On Wednesday, when the Interior Department held its first oil and gas lease sale in the central Gulf of Mexico since the Deepwater Horizon disaster, oil and gas companies submitted $1.74 billion in winning bids for 454 offshore tracts, with Norway’s Statoil establishing a new high
for its $157 million offering for a single lease.
The Obama administration immediately pointed to the strong auction in what's commonly called the Louisiana Outer Continental Shelf as a sign of a Gulf of Mexico rebirth more than two years after the BP oil spill that led to a moratorium on deep-water drilling and subsequent cancellation of a similar lease sale planned for August 2010.
The total auction was the fourth largest in the Gulf's history and Statoil's the single biggest bid in three decades. “This is a record-breaking oil and gas lease sale in the Gulf of Mexico,” said Interior Secretary Ken Salazar. “The Gulf is back. There is great robustness in oil and gas activity currently under way in the Gulf, as well as interest in additional exploration.”
In a press release announcing the sale, Louisiana Department of Natural Resources Secretary Scott Angelle called the high interest further proof that energy exploration and production companies are prepared to invest in developing the resources of the area.
Combined with the December 2011 federal lease sale for the Western Gulf of Mexico, commonly referred to as the Texas OCS, exploration companies have committed more than $2 billion in Gulf of Mexico leasing in the past seven months, Angelle noted.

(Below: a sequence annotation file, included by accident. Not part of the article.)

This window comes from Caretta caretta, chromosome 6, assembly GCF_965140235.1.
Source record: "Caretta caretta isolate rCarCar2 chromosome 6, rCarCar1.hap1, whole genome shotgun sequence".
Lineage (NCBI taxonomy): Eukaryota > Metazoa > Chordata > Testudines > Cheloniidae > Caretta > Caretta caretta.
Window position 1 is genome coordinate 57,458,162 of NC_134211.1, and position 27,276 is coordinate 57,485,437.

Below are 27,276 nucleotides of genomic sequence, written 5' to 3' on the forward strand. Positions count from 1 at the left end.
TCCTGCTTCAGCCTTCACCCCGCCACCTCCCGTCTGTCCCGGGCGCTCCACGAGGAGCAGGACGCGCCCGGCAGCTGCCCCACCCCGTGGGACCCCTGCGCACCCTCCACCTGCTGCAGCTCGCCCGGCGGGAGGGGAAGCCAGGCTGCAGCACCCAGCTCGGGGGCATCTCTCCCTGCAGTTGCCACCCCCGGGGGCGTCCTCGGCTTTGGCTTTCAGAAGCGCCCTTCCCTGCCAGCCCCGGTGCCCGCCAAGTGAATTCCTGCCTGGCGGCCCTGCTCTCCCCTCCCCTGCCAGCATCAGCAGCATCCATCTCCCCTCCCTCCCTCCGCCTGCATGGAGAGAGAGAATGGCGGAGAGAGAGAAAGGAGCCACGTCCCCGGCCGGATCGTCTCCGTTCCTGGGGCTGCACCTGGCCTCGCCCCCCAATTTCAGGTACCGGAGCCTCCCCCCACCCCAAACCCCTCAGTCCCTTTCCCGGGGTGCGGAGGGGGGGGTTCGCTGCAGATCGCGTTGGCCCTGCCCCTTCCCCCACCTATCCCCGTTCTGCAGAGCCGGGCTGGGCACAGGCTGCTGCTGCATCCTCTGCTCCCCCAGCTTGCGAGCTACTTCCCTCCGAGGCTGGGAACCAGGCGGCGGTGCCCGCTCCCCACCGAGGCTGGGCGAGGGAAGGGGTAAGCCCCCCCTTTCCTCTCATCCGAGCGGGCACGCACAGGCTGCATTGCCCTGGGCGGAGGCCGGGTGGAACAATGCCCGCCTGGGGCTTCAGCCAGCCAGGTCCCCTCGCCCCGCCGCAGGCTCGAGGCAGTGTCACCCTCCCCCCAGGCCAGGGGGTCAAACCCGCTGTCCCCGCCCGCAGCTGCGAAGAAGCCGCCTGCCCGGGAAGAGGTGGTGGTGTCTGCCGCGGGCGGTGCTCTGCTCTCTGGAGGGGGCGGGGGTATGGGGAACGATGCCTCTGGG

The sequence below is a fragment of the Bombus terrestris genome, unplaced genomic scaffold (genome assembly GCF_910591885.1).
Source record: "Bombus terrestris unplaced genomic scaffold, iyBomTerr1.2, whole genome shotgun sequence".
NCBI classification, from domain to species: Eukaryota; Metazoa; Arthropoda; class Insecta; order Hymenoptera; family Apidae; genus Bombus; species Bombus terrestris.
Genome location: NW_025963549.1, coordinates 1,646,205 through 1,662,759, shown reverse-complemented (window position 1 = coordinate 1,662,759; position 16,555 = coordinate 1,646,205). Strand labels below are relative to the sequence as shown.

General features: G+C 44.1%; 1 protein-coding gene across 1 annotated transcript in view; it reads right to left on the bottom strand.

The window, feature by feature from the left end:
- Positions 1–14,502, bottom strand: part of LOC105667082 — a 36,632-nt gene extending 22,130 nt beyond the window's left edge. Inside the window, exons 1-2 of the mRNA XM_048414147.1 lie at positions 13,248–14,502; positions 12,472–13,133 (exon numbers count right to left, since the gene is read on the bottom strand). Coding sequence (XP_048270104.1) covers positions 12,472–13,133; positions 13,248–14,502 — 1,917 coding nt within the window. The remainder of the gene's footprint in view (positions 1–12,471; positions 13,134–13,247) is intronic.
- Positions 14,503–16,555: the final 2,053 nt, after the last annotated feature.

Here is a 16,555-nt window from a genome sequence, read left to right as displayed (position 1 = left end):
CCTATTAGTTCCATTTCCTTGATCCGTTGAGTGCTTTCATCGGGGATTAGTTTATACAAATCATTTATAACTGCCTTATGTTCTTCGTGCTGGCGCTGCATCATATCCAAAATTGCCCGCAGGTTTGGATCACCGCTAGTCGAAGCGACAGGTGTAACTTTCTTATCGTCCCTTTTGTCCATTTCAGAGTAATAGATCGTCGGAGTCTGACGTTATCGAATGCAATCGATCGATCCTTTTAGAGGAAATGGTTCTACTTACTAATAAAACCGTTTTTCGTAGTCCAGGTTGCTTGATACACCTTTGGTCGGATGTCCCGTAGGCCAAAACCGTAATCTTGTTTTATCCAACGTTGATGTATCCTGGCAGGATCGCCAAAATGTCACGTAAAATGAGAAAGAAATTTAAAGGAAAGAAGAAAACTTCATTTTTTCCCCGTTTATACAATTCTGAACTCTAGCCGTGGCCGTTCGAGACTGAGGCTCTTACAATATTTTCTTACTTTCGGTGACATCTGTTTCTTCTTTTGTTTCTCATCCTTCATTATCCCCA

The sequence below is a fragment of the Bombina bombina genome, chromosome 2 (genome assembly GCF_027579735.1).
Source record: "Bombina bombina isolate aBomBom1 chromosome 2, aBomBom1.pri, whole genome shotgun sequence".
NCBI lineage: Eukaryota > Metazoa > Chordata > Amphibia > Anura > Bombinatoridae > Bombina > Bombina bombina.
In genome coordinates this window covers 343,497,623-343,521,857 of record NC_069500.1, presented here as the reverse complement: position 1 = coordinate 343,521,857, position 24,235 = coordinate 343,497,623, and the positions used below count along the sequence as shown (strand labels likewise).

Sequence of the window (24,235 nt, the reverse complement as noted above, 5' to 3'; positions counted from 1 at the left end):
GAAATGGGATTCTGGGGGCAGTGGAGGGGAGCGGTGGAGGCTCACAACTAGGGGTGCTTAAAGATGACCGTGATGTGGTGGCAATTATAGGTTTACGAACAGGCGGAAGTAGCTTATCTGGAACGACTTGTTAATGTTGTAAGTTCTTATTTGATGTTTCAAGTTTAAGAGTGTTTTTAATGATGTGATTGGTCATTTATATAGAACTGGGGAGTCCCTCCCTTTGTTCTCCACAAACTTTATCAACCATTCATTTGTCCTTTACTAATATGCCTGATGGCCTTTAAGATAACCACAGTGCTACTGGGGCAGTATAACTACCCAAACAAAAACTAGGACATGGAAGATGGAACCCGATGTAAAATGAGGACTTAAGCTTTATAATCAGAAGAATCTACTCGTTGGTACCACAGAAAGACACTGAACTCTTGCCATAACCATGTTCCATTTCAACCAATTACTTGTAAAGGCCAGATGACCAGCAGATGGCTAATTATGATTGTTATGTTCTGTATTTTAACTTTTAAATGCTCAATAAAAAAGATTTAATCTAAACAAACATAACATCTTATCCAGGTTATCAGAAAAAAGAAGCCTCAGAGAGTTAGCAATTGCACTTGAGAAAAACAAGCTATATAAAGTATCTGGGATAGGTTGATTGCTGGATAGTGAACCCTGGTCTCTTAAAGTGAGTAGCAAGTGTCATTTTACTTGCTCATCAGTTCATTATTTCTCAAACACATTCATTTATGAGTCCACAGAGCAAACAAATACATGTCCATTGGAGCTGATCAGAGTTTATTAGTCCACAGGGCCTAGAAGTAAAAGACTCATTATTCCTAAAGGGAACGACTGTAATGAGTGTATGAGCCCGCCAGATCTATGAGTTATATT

Angelle led the state’s efforts to mediate issues between federal regulators and energy exploration companies through the Back-To-Work Coalition, an association of Gulf exploration stakeholders that has worked, and continues to work, to find a regulatory middle ground that ensures safe and responsible operations while allowing development of the resources that provide domestic energy and domestic jobs.
“We have been telling federal regulators that companies have the desire and the resources to invest in the Gulf of Mexico, and the recent progress we have made in improving the pace of permitting, although we are not yet where we want to be, is the best way to express confidence to the marketplace,” Angelle said in the press release.
Analysts with Simmons & Co. International characterized the sale as “less than robust,” noting that just 6 percent of the tracts available for lease received bids. That compared with 7 percent in a 2010 central Gulf lease sale, and an average of 9 percent over the previous five central Gulf sales, The Wall Street Journal